This PhD project explores the contested, but under-researched relationship between development, economic growth, and disparities. Recent development strategies have promoted economic growth and market integration as ways of curing poverty, and equated rising incomes with empowerment. The remarkable reduction of poverty in Laos appears to support such conclusions. But poverty is more than just dollars and cents.
We have developed a multidimensional poverty measure for Lao PDR based on Alkire and Foster’s methodology. It analyses how the benefits of economic growth are distributed across different geographic regions and population segments. Rather than focusing solely on income, we measure the sumultaneous deprivations people face in terms of health, education, and living standards. As Lao PDR exhibits both high economic growth rates and sustained or rising inequalities, achieving a better understanding of how risks are distributed is crucial for more equitable development.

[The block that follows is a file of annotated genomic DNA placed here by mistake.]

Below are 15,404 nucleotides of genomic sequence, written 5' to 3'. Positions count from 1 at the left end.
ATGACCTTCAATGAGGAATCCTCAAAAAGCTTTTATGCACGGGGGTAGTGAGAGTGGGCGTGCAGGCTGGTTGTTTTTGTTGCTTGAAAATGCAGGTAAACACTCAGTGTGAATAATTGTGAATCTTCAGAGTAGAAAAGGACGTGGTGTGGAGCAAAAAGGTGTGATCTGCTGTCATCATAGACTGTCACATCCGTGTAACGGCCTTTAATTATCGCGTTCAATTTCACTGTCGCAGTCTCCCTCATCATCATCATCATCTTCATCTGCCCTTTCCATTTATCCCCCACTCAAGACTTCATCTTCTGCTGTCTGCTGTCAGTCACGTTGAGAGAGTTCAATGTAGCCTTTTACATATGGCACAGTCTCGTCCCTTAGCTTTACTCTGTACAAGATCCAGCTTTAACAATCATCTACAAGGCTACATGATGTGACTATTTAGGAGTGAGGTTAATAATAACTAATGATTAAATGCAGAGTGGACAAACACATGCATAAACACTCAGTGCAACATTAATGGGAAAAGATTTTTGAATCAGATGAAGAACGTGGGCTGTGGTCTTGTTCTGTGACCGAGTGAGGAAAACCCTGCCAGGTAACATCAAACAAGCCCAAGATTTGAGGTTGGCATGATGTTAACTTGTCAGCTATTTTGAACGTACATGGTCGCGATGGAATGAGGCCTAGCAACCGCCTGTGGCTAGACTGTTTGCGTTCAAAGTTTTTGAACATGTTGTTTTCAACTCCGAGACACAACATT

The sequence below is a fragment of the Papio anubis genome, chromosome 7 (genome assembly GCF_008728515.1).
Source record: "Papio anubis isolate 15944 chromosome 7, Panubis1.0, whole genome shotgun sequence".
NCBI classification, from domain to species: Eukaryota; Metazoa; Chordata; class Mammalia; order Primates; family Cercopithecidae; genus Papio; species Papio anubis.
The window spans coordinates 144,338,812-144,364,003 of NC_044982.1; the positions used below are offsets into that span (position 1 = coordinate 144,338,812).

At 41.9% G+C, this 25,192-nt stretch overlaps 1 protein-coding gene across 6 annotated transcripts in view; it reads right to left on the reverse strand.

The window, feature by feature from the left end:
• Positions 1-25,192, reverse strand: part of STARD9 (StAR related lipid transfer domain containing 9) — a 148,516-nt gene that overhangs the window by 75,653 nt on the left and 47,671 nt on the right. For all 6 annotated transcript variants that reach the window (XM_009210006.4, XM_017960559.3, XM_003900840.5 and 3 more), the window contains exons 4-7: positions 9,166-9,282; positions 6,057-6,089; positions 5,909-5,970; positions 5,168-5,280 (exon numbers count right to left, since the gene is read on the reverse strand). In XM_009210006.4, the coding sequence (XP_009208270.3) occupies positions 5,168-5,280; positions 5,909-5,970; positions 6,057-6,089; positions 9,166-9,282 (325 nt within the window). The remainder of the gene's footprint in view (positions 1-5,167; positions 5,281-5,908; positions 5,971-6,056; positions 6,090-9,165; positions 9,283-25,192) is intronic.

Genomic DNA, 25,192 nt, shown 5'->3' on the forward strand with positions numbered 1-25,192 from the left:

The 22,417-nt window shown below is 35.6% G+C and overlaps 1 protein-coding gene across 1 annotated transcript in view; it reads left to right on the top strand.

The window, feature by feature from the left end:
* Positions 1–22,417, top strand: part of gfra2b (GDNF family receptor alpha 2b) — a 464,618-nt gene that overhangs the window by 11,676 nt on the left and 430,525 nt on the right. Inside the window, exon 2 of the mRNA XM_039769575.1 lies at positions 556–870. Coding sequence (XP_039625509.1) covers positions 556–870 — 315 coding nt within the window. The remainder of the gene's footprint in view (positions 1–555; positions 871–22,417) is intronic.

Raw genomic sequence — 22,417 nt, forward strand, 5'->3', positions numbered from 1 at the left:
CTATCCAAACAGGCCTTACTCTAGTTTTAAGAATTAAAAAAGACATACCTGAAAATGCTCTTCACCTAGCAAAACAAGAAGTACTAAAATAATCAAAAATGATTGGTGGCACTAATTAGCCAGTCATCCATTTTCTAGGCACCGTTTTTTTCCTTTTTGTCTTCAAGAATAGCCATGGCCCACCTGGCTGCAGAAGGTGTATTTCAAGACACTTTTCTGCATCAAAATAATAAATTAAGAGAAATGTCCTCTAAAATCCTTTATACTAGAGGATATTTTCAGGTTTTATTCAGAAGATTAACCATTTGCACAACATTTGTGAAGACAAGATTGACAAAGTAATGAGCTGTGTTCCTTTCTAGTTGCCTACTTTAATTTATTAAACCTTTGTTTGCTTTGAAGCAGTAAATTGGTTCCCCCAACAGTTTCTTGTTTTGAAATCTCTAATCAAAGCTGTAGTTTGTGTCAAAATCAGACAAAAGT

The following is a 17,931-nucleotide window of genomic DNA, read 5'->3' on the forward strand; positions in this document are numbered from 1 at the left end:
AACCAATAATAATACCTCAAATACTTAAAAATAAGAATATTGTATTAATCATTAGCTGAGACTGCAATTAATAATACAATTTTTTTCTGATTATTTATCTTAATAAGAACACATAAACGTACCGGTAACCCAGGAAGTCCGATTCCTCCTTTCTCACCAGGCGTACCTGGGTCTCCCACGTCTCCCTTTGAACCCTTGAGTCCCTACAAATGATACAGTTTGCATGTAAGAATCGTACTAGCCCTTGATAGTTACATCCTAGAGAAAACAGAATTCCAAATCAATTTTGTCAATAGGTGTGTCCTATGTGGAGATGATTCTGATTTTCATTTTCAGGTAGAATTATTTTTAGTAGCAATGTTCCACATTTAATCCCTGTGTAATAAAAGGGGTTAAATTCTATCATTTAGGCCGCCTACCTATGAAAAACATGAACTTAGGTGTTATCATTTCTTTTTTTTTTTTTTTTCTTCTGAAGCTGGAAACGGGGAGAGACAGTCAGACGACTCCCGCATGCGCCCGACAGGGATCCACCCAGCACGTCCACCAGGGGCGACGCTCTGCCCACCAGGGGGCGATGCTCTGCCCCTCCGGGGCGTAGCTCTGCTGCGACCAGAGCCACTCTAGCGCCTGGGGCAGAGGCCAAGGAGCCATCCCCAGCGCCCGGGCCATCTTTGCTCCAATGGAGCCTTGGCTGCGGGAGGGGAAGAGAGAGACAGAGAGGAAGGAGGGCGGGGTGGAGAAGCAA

The new multidimensional poverty measure points to higher levels of poverty in Lao PDR. Moreover, the intensity of poverty is unequally distributed between population groups. Ethnic minorities experience more kinds of deprivation. Many households identified as multidimensionally poor are not considered income poor, and vice versa. In this way, multidimensional poverty measures can enable more efficient allocation of scarce resources.